With the advent (and multiplication!) of privacy regulations around the world at both national and sub-national levels, it can be hard to know what your obligations and responsibilities are under these laws. These various frameworks are driven by governments, regulators, and other professional bodies and as a result there is little uniformity between the demands of the different schemes. Particularly when you consider the specific cybersecurity requirements that each regulation has in the event of a data breach, it can be hard to know how to be fully compliant.
In this article, we want to eliminate some of this confusion by summarizing the most relevant regulations in the EU, Canada, and the USA, clear up some common myths and misconceptions about breach notifications, and give IT managers an overview of how and when to properly disclose breaches. We also provide a free Data Breach Notification Kit to help you prepare for this possibility, and execute when you need to.
How We Got to Where We Are Today
Privacy fines and concerns about breach notification date back as early as 1996 with HIPAA (Health Insurance Portability and Accountability Act), when healthcare institutions wanted the ability to transfer health data. HIPAA established a set of regulations on how patient information needs to be protected as it moves between systems, as well as fines for failure to protect that data sufficiently.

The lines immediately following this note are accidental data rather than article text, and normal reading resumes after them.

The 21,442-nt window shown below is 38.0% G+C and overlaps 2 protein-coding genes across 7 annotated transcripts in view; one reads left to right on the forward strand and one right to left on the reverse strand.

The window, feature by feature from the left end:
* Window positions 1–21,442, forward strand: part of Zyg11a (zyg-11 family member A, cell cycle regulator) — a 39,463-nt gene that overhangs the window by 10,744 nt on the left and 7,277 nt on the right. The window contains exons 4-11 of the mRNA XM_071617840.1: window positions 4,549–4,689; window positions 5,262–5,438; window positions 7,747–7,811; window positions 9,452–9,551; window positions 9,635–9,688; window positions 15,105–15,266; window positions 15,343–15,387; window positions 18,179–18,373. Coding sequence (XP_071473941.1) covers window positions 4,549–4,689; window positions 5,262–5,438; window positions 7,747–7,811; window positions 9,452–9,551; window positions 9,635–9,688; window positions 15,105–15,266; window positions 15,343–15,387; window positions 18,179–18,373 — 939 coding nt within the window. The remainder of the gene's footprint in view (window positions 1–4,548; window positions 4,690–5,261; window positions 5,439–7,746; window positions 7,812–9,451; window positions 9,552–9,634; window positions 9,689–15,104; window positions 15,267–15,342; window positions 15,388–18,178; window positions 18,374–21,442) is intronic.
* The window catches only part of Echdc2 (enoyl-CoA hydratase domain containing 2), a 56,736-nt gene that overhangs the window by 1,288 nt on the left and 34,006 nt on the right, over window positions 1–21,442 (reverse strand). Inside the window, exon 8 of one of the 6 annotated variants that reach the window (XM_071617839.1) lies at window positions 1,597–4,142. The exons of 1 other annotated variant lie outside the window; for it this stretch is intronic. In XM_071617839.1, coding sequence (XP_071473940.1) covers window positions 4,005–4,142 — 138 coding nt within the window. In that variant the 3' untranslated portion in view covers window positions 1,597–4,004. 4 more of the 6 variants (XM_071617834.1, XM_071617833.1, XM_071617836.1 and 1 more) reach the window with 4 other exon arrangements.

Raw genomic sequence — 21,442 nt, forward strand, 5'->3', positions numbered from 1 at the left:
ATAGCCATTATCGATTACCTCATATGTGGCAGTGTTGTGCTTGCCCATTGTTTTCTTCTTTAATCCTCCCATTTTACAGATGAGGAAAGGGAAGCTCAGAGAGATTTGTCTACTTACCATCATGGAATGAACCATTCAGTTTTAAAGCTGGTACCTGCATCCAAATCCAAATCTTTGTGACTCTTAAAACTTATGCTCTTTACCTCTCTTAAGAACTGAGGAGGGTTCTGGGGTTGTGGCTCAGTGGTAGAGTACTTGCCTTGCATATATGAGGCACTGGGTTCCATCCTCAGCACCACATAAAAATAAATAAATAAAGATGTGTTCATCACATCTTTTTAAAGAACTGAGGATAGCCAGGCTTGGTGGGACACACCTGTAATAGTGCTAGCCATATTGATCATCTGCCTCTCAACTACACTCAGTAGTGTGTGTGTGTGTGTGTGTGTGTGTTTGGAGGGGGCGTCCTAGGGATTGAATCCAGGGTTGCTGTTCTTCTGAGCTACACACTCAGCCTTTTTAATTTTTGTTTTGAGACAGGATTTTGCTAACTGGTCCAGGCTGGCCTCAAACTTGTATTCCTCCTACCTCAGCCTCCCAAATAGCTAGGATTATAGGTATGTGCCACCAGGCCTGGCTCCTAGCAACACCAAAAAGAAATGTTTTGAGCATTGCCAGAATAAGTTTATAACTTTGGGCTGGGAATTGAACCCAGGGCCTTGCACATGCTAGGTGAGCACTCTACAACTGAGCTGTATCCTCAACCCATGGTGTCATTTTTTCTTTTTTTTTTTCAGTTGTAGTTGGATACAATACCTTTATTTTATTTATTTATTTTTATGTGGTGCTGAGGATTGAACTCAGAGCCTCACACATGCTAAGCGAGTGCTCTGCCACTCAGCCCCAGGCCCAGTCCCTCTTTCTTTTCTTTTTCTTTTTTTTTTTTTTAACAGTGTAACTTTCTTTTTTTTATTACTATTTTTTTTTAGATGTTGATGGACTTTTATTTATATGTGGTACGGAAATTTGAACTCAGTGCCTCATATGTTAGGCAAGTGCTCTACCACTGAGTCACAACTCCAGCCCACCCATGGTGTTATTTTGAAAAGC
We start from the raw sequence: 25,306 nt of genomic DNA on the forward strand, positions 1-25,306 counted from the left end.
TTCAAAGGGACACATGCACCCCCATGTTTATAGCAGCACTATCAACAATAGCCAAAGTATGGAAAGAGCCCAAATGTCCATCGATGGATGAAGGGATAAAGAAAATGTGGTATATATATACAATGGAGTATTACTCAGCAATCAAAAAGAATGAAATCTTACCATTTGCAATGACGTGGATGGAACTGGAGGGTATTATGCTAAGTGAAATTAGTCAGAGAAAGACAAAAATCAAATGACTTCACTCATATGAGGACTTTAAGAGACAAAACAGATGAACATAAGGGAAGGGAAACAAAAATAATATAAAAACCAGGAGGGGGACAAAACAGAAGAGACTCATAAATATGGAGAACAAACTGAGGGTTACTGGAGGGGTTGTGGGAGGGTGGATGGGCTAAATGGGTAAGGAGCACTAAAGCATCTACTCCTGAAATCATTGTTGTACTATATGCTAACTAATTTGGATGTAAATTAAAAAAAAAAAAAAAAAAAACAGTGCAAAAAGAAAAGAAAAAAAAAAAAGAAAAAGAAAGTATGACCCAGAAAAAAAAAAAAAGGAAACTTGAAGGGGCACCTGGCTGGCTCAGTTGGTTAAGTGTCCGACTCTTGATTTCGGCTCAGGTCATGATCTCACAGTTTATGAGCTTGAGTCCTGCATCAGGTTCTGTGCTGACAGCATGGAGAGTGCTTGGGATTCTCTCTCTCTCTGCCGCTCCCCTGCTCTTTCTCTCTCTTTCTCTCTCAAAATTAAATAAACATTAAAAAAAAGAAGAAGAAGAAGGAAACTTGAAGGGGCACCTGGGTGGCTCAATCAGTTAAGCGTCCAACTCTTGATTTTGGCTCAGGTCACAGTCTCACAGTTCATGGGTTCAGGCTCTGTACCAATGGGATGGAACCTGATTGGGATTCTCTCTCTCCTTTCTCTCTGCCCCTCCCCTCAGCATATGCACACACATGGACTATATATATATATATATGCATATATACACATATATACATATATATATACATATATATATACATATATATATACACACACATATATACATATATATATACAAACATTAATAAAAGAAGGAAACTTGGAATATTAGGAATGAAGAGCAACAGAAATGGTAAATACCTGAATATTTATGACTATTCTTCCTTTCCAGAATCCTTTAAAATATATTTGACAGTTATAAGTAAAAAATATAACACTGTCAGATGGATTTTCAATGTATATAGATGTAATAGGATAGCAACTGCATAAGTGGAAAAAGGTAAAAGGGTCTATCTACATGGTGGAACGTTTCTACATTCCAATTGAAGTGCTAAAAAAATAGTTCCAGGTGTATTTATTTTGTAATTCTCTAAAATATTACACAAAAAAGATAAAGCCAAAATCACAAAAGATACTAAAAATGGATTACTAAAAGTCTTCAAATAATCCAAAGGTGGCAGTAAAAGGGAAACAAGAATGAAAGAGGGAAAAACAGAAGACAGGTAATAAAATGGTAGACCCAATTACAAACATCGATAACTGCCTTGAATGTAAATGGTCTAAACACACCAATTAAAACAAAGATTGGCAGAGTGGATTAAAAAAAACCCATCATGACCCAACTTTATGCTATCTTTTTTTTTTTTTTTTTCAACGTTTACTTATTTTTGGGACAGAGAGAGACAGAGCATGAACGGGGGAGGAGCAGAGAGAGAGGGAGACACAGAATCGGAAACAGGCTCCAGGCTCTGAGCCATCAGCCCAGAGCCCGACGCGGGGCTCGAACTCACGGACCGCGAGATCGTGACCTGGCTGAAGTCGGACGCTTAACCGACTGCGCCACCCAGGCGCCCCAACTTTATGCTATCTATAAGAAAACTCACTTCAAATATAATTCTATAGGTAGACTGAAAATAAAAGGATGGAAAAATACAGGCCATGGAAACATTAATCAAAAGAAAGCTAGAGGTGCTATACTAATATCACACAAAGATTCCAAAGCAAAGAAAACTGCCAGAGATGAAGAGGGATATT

As time went on, this type of regulatory system was set up for different data types (things like addresses, phone numbers, license plates, and credit card data, to name just a few) and these compliance regimes now extend from the national level down into individual provinces and states.
For the purposes of our discussion, we’ll be talking about some of the most relevant privacy regulations for business based in North America: (Read more...)
*** This is a Security Bloggers Network syndicated blog from IntelliGO MDR Blog authored by Adam Mansour. Read the original post at: https://www.intelligonetworks.com/blog/data-breach-notification-myths